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How the 2018 hurricane season defied the forecast

The Weather Network logo The Weather Network 2018-10-17 The Weather Network
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Despite its quiet start, the 2018 Atlantic hurricane season has had devastating impacts with two significant and deadly landfalls on U.S. soil and has even the most experienced tropical forecasters in the industry intrigued as many were anticipating a quieter season. That being said, we aren't out of the woods just yet, as the season doesn't officially end until November 30. 

So where does the season stand, climatologically?

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OFFICIAL FORECAST - NOAA 2018

Seasonal forecasters with NOAA's Climate Prediction Center were forecasting a quieter season than 2017, which brought devastating storms like Harvey, Maria and Irma to name a few, but the pattern for 2018 was looking very different in comparison to the previous year.

The Main Development Region - a zone at 10-20 north latitude in the Atlantic ocean where most tropical development initiates - had cooler waters, more wind shear and overall less favourable conditions. This spring, the region had cooled (compared to normal) leading many forecasters to believe it would be a below average year for hurricanes. The forecast in May called for a 75-percent chance that the 2018 Atlantic hurricane season would be near or above normal.

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NOAA UPDATE - CHANGE IN AUGUST

Back in August, NOAA forecasters adjusted their initial Atlantic hurricane season predictions, increasing the likelihood of a below-normal Atlantic hurricane season to 60 percent. In the August update, the likelihood of a near-normal season sat at 30 percent, and the chance of an above-normal season dropped from 35 percent to 10 percent.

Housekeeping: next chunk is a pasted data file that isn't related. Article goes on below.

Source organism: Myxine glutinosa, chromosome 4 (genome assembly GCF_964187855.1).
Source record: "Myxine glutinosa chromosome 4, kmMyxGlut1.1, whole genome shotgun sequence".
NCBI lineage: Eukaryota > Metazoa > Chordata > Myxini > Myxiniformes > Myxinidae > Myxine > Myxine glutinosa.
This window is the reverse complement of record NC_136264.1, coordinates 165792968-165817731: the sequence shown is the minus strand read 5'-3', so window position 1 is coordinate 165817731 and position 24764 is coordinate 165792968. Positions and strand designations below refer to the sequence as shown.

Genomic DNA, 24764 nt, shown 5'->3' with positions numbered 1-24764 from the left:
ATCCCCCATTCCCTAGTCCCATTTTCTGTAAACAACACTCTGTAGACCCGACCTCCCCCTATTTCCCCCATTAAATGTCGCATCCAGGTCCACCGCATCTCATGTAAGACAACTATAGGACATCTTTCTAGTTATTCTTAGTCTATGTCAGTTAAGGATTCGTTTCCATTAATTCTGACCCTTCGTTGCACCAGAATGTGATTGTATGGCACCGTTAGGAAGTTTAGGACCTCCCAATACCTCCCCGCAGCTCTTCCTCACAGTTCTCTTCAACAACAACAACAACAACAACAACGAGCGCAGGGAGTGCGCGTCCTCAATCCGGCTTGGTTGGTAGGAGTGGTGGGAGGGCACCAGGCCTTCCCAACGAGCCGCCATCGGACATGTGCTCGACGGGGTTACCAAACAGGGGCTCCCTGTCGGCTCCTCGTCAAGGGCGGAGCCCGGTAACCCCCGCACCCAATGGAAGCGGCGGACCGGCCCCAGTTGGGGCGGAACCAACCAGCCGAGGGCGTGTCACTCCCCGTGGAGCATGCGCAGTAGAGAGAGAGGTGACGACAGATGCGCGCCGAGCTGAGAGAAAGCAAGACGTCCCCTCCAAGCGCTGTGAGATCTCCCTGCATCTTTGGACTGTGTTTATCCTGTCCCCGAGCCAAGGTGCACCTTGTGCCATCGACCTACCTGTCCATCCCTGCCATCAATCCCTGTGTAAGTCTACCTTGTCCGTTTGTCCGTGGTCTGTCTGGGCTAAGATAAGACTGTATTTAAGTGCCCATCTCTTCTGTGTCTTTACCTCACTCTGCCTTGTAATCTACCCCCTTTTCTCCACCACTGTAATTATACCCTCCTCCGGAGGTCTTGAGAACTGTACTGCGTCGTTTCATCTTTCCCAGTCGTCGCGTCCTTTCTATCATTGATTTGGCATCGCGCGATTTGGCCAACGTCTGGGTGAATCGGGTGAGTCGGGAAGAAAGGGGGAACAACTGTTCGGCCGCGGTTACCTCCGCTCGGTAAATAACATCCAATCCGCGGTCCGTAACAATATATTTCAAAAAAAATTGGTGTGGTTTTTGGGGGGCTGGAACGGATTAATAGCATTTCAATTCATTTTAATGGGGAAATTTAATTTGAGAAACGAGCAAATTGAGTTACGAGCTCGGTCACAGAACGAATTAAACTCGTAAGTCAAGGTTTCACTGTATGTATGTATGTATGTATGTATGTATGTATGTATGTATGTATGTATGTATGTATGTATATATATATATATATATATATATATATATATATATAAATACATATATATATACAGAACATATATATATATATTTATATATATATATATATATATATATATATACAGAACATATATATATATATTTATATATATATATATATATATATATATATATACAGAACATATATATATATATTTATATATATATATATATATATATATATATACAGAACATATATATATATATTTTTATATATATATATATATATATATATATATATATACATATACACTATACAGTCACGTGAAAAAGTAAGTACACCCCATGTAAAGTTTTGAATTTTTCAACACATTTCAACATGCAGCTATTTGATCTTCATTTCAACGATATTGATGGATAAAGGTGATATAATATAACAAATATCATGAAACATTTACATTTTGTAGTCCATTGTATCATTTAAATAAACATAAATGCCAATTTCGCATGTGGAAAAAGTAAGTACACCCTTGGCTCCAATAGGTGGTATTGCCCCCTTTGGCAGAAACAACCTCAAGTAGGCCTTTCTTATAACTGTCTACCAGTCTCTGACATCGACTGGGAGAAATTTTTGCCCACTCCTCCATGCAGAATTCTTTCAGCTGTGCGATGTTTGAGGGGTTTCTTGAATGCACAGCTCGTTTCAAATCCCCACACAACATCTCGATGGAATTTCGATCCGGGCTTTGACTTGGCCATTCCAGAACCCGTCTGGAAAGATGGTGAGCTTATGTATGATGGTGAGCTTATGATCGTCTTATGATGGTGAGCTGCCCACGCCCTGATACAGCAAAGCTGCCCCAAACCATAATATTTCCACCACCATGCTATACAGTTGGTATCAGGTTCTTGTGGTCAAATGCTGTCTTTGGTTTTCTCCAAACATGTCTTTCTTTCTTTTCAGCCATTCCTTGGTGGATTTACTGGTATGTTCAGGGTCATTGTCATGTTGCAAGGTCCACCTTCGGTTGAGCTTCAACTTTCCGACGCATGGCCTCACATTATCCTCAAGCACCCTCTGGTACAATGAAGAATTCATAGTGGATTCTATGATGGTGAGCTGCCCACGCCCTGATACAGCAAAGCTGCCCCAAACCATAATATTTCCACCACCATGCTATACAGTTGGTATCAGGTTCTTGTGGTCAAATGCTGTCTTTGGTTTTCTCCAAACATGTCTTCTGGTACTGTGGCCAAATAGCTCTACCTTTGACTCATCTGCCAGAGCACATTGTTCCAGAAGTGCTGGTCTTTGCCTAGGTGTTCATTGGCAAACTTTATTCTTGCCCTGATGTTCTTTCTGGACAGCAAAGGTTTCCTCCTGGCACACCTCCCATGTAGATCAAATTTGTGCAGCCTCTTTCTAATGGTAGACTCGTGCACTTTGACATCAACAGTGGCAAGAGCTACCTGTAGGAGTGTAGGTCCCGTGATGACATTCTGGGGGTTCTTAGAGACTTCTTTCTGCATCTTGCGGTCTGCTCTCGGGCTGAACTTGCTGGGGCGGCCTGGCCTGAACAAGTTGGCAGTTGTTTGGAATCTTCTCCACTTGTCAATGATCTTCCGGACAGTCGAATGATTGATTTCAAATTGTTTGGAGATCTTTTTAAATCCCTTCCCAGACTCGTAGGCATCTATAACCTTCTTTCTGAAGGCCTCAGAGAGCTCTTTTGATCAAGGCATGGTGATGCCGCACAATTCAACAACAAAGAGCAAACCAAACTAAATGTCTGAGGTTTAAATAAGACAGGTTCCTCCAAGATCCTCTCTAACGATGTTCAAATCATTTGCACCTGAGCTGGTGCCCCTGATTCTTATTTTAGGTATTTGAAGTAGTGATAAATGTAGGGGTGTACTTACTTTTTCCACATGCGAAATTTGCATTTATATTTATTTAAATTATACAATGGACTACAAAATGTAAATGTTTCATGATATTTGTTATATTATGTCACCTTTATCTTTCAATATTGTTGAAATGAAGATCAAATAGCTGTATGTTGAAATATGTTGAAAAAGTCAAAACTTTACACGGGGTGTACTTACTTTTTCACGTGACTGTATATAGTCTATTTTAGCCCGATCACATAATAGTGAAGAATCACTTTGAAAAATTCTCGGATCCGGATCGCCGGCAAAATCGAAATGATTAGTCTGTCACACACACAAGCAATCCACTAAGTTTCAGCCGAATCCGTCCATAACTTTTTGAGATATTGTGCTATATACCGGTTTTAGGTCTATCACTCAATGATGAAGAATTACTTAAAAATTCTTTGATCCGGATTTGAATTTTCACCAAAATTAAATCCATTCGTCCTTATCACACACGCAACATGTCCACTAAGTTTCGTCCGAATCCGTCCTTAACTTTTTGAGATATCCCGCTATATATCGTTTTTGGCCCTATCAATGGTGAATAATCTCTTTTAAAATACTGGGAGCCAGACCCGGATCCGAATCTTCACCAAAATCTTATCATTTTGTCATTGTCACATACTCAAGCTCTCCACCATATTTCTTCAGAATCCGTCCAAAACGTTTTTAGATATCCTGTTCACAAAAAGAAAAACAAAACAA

NOAA downgraded their forecast by dropping the amount of named storms to a total of 9-13 with which 4-7 would become hurricanes, including 0-2 major hurricanes with winds winds of 178 km/h or greater.

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WHAT WE'VE ACTUALLY SEEN SO FAR

To date, we have already seen 14 named storms with seven hurricanes, two of which became major hurricanes. That puts the season as a whole slightly above average in terms of named storms and hurricanes, but around average for major hurricanes.

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THE TWO MAJOR HURRICANES OF 2018

FLORENCE

On September 5, Florencebecame the first major hurricane of the season. Many were caught off guard as it was a traditional long track easterly wave that developed in the MDR. This was not supposed to happen right? Wrong. It happened. The storm reached peak intensity as a Category 4 storm as of September 10. By the time it made landfall it weakened to a strong Category 1 hurricane causing catastrophic damage in the Carolinas, primarily as a result of freshwater flooding. Florence dropped a maximum total of 35.93 inches (913 mm) of rain in Elizabethtown, North Carolina, becoming the wettest tropical cyclone recorded in the Carolinas.

MICHAEL

Only weeks later, Hurricane Michaelformed, but this time much closer to the coast. This was not a long track Cape Verde style hurricane, it was a cluster of thunderstorms off the Yucatan Peninsula that intensified very quickly. On October 6, the system became sufficiently organized to be declared a potential tropical cyclone. Early on the next morning it formed into a depression and then a tropical storm hours later. Michael quickly became a hurricane around midday on October 8 as a result of rapid intensification. The storm made landfall at 2:00 pm local time on October 10, with sustained winds of 155 miles per hour (250 km/h) and a minimum central pressure of 919 millibars, becoming the strongest storm of the season and also the third-strongest landfalling hurricane in the U.S. on record. The storm was deadlyand took the lives of at least 18 people across the deep south and caused an estimated eight billion dollars in damage.

SEASON STILL NOT OVER YET

The season will not be officially over until November 30 and there is still a chance, despite being in a quiet pattern right now, that we see more tropical activity before the season ends. It is important to have a hurricane safety planin place now so you are not caught off guard.

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